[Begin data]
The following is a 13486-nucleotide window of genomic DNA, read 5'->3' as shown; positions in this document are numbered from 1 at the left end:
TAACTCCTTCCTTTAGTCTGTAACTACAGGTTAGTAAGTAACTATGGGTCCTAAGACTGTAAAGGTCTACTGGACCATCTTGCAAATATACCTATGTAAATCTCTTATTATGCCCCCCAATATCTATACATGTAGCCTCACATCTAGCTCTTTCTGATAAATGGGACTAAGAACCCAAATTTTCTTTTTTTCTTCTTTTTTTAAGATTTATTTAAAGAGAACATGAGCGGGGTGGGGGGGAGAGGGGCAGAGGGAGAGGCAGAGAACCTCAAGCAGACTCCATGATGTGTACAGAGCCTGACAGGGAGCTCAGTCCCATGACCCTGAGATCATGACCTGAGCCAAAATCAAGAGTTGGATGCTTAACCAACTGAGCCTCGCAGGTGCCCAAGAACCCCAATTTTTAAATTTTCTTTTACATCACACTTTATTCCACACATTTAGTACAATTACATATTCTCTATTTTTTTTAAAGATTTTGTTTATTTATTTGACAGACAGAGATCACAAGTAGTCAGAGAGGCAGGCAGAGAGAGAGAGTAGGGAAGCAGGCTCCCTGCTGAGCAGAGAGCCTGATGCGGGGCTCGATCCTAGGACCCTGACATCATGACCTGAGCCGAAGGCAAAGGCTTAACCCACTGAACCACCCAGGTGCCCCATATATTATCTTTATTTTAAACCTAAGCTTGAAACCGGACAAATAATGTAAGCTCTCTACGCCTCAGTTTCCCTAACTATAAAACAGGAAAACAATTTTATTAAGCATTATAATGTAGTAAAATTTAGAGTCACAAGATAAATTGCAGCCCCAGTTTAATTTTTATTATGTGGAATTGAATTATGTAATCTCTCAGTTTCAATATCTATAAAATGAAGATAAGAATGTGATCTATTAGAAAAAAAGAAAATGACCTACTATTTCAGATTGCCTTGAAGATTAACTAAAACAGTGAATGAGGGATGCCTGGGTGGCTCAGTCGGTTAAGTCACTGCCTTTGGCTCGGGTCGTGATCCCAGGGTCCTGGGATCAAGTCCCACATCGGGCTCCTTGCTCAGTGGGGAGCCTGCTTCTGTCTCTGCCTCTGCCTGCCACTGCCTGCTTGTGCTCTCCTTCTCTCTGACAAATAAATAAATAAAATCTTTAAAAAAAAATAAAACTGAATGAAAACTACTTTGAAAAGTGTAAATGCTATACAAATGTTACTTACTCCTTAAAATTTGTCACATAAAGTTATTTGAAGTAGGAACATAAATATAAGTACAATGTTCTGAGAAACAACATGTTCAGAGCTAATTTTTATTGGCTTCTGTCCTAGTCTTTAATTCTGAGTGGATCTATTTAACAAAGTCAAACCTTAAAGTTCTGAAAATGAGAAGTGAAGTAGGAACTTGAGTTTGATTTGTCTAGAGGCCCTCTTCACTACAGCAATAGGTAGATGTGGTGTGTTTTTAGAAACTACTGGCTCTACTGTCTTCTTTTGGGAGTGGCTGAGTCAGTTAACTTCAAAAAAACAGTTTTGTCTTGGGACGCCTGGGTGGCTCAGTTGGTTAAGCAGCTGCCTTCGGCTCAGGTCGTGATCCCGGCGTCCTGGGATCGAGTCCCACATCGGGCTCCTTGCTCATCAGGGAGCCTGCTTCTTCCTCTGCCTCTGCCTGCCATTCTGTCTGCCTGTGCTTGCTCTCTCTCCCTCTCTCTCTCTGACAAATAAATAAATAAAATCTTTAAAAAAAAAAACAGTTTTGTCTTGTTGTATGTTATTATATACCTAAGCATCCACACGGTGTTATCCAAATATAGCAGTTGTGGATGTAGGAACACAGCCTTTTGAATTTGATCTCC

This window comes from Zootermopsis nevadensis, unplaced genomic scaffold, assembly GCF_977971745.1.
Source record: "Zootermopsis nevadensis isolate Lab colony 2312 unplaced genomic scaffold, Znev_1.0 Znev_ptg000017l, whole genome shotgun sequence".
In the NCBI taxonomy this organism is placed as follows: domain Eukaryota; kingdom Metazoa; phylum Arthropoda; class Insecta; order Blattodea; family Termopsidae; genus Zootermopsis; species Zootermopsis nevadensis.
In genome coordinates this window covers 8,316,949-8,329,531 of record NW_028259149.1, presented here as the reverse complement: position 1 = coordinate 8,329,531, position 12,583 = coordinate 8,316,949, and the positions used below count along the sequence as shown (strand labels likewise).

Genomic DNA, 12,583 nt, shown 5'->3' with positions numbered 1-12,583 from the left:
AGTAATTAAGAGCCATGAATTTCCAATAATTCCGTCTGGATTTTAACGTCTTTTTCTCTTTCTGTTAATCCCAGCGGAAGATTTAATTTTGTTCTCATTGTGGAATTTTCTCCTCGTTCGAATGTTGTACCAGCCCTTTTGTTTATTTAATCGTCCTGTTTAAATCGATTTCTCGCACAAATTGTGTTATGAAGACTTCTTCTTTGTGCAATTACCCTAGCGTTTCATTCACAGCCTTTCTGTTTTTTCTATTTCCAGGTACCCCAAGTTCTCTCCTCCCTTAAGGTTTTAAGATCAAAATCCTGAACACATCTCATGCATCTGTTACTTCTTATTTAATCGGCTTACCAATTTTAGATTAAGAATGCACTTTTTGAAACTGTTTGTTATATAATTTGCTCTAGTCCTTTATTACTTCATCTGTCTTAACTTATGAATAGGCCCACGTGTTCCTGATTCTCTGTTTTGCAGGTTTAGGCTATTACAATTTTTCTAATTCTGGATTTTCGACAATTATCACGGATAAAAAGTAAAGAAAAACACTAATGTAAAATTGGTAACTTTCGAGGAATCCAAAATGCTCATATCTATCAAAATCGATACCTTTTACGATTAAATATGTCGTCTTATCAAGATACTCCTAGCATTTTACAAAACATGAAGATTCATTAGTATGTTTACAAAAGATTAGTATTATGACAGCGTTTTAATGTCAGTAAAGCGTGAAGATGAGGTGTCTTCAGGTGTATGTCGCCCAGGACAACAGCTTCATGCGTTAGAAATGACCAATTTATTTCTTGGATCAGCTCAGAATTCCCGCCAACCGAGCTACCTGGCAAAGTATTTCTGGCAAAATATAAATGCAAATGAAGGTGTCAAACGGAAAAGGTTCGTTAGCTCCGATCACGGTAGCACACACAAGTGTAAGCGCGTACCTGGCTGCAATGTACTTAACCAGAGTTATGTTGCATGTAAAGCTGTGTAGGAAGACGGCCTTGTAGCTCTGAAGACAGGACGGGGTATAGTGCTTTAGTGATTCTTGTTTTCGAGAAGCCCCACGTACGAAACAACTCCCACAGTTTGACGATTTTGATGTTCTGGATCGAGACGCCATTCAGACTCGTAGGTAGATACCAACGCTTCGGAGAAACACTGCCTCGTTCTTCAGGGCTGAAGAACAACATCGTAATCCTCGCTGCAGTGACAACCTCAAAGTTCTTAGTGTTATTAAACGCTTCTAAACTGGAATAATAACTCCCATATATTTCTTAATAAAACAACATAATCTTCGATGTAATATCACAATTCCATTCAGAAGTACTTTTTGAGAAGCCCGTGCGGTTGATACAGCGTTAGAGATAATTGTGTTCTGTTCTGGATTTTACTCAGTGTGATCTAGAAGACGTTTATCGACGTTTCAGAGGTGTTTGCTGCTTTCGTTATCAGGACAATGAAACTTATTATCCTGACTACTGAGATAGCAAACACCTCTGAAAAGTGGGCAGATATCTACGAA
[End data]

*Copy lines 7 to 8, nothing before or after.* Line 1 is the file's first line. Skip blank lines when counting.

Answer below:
Genomic DNA, 12,583 nt, shown 5'->3' with positions numbered 1-12,583 from the left:
AGTAATTAAGAGCCATGAATTTCCAATAATTCCGTCTGGATTTTAACGTCTTTTTCTCTTTCTGTTAATCCCAGCGGAAGATTTAATTTTGTTCTCATTGTGGAATTTTCTCCTCGTTCGAATGTTGTACCAGCCCTTTTGTTTATTTAATCGTCCTGTTTAAATCGATTTCTCGCACAAATTGTGTTATGAAGACTTCTTCTTTGTGCAATTACCCTAGCGTTTCATTCACAGCCTTTCTGTTTTTTCTATTTCCAGGTACCCCAAGTTCTCTCCTCCCTTAAGGTTTTAAGATCAAAATCCTGAACACATCTCATGCATCTGTTACTTCTTATTTAATCGGCTTACCAATTTTAGATTAAGAATGCACTTTTTGAAACTGTTTGTTATATAATTTGCTCTAGTCCTTTATTACTTCATCTGTCTTAACTTATGAATAGGCCCACGTGTTCCTGATTCTCTGTTTTGCAGGTTTAGGCTATTACAATTTTTCTAATTCTGGATTTTCGACAATTATCACGGATAAAAAGTAAAGAAAAACACTAATGTAAAATTGGTAACTTTCGAGGAATCCAAAATGCTCATATCTATCAAAATCGATACCTTTTACGATTAAATATGTCGTCTTATCAAGATACTCCTAGCATTTTACAAAACATGAAGATTCATTAGTATGTTTACAAAAGATTAGTATTATGACAGCGTTTTAATGTCAGTAAAGCGTGAAGATGAGGTGTCTTCAGGTGTATGTCGCCCAGGACAACAGCTTCATGCGTTAGAAATGACCAATTTATTTCTTGGATCAGCTCAGAATTCCCGCCAACCGAGCTACCTGGCAAAGTATTTCTGGCAAAATATAAATGCAAATGAAGGTGTCAAACGGAAAAGGTTCGTTAGCTCCGATCACGGTAGCACACACAAGTGTAAGCGCGTACCTGGCTGCAATGTACTTAACCAGAGTTATGTTGCATGTAAAGCTGTGTAGGAAGACGGCCTTGTAGCTCTGAAGACAGGACGGGGTATAGTGCTTTAGTGATTCTTGTTTTCGAGAAGCCCCACGTACGAAACAACTCCCACAGTTTGACGATTTTGATGTTCTGGATCGAGACGCCATTCAGACTCGTAGGTAGATACCAACGCTTCGGAGAAACACTGCCTCGTTCTTCAGGGCTGAAGAACAACATCGTAATCCTCGCTGCAGTGACAACCTCAAAGTTCTTAGTGTTATTAAACGCTTCTAAACTGGAATAATAACTCCCATATATTTCTTAATAAAACAACATAATCTTCGATGTAATATCACAATTCCATTCAGAAGTACTTTTTGAGAAGCCCGTGCGGTTGATACAGCGTTAGAGATAATTGTGTTCTGTTCTGGATTTTACTCAGTGTGATCTAGAAGACGTTTATCGACGTTTCAGAGGTGTTTGCTGCTTTCGTTATCAGGACAATGAAACTTATTATCCTGACTACTGAGATAGCAAACACCTCTGAAAAGTGGGCAGATATCTACGAA